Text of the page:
When it comes to retail innovation, it’s not just young consumers who are driving change — so are older shoppers and an aging population.
Recent PYMNTS research about mobile commerce and how mobile technology informs the in-store purchasing experience provides fresh evidence for that view.
Sure, millennials and bridge millennials use apps the most for planning in-store purchases — 47.9 percent and 42.8 percent, respectively, frequent users. (PYMNTS defines bridge millennials as consumers between 30 and 40 years old. This group is more likely to have a college degree, be employed and earn higher salaries than other consumers.)
But other, older consumers are also taking part in the mobile revolution. Nearly 61 percent of baby boomers and about 37 percent of senior citizen qualify as either “frequent” or “occasional” users of mobile devices when it comes to planning trips to stores. According to the PYMNTS research, “frequent users use mobile apps to aid with in-store purchases at least once a week. Occasional users are use apps in such a manner once a month to a few times per year.”
As well, the gig economy is also a place where older consumers are gaining more voice.
An app meant to promote community for baby boomers called Umbrella has raised $5 million in a seed round led by Thrive Capital, with participation from Alphabet’s Sidewalk Labs, Refactor Capital, Trailmix, Box Group and others.
VentureBeat reported that there are 55 million people in America who are 65 or older, which represents about 16 percent of the country’s population. That age group grew about 15 percent in the last census, which is more than any other segment of the population.
Umbrella is an app that’s meant to connect these people with each other, through a marketplace with a membership model. The app lets seniors sign up for “jobs” and provide their services, like mowing a lawn or painting a fence.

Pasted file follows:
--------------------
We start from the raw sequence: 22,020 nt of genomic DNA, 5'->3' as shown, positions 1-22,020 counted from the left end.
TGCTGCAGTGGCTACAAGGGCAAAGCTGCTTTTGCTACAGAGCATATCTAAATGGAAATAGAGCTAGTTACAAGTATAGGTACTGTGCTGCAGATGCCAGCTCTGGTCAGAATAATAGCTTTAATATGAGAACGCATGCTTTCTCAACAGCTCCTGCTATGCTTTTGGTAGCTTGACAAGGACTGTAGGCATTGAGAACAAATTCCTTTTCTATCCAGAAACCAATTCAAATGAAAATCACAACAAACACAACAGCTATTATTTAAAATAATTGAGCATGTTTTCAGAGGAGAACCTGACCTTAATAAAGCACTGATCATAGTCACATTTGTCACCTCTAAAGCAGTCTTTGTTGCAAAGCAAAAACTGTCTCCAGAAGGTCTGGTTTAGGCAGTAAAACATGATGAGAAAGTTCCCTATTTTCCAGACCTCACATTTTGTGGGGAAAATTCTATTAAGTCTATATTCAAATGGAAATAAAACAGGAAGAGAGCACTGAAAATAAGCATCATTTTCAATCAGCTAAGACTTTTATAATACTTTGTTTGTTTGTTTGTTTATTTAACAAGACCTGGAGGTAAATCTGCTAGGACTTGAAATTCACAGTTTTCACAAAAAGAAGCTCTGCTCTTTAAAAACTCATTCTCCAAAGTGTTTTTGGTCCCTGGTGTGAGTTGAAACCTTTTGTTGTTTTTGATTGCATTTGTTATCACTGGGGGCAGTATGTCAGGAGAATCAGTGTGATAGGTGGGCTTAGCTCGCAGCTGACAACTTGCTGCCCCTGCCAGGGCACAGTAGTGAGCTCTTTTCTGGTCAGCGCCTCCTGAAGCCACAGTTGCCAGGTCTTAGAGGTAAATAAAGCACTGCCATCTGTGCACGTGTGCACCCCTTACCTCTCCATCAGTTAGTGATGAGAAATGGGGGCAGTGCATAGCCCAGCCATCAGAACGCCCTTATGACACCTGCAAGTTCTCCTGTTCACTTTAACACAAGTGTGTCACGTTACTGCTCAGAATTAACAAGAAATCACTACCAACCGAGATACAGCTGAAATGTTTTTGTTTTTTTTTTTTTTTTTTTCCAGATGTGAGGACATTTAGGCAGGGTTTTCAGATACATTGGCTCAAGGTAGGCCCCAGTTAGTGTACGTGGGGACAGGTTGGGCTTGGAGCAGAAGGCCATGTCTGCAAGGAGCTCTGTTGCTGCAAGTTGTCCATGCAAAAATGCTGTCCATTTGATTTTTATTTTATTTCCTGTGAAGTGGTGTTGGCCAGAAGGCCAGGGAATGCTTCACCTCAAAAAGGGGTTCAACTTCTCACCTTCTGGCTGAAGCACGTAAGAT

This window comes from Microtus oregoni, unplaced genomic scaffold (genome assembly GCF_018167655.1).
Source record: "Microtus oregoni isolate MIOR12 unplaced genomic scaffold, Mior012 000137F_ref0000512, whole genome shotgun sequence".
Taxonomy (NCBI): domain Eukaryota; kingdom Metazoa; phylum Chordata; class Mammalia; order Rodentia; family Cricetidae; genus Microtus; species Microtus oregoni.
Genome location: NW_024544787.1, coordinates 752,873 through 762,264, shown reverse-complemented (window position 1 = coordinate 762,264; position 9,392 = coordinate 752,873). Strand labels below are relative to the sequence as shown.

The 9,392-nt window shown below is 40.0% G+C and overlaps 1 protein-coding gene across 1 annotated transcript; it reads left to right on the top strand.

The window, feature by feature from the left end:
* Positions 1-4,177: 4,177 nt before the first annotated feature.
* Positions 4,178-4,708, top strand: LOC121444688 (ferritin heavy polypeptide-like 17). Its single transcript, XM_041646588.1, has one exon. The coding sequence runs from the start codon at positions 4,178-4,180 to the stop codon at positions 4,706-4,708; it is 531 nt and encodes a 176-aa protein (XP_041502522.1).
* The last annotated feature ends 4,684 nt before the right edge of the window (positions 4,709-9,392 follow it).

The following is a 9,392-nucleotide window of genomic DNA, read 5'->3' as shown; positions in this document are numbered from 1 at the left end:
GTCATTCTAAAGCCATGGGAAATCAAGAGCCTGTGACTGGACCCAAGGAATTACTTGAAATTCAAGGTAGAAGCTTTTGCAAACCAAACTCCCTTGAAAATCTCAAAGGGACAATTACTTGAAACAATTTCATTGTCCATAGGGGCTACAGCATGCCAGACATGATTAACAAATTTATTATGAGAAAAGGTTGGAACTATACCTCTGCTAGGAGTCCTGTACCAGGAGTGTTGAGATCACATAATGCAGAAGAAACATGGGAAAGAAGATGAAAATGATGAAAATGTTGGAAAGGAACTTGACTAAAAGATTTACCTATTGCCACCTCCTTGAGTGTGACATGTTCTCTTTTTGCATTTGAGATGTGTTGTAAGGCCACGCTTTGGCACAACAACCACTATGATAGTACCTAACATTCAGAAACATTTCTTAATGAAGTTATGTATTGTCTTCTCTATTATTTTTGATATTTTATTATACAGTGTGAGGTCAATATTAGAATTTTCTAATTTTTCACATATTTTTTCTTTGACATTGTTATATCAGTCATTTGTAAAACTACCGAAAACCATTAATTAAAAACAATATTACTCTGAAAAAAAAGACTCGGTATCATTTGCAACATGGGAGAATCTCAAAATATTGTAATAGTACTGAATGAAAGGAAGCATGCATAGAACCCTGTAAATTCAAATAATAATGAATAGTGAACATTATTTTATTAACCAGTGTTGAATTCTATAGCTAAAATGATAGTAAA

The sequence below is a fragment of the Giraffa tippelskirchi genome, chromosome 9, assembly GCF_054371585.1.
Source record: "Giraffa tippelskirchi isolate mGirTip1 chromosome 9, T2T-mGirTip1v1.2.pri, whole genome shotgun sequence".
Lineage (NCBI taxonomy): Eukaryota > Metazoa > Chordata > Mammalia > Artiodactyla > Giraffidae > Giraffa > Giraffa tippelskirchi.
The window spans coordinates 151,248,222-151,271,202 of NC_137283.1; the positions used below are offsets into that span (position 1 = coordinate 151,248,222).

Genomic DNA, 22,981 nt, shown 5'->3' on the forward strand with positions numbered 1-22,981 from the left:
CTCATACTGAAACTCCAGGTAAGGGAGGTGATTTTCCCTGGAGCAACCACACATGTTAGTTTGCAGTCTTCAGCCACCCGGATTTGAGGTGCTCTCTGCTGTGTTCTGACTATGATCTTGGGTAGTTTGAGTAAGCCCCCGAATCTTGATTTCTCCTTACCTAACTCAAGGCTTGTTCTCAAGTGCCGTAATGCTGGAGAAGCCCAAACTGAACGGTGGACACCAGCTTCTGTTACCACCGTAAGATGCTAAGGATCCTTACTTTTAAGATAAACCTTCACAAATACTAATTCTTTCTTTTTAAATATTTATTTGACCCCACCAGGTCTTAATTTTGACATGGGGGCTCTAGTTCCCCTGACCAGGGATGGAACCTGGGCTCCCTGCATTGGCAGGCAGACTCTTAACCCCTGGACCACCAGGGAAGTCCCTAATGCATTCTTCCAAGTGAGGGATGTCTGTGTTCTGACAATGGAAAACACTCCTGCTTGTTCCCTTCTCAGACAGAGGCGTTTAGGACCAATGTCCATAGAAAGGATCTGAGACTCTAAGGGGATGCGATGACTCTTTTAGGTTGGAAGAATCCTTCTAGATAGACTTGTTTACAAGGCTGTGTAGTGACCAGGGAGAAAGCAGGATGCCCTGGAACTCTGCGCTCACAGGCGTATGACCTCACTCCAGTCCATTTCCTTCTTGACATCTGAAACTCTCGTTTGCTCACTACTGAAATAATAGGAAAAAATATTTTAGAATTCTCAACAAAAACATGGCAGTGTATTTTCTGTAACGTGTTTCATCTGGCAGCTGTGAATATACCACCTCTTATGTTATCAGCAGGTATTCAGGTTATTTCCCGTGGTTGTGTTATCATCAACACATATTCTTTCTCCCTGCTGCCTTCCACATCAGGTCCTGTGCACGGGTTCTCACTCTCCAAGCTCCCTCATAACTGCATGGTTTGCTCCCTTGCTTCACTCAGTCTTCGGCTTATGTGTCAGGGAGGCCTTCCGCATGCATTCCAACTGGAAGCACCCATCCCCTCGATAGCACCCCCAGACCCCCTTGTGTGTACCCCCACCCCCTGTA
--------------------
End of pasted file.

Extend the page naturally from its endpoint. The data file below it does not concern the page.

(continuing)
Subscription commerce is another place of change driven by older consumers.
Indeed, eCommerce innovators are offering plant-based nutrition beverages designed for baby boomers and their parents with the help of the subscription business model. Take Perennial, which Co-Founder and Co-CEO Sara Bonham described to PYMNTS as a progressive health company that is creating foods and beverages for consumers age 50 and older “by leveraging the endless kind of power of plant-based input.”
Bonham, along with fellow Co-Founder Brent Taylor, discovered the company could go beyond animal protein “and really address more personalized solutions for healthy aging.” The company currently makes a non-dairy nutrition beverage that is a blend of protein, vitamins and fiber, which supports daily gut, bone, brain and muscle health. The beverage is said to not have artificial colors, sweeteners or flavors, genetically modified organisms (GMOs) or animal products. The goal, Bonham said, is that people will consume it every day — put in their oatmeal or drink it after they work out. “It’s super functional,” she said. “It has a clean taste.”
On Perennial’s website, the company seeks to make its brand purpose front and center. On the home page, consumers can read about how the product is designed for daily consumption and crafted for the modern adult. To purchase the product, consumers can visit the shop page via many different touchpoints, including a “try us now” button from the home page. At the order page, consumers can elect to make a one-time purchase or subscribe at a slight discount.
Sociologists refer to baby boomers and their parents as “perennials” (hence the name for the company). Lauren Loktev, who is a partner with the Collaborative Fund (a Perennial investor), said in an announcement that the company is one of a “handful” of firms innovating for this age group.
You can count on more retail outreach to such consumers in the decade to come.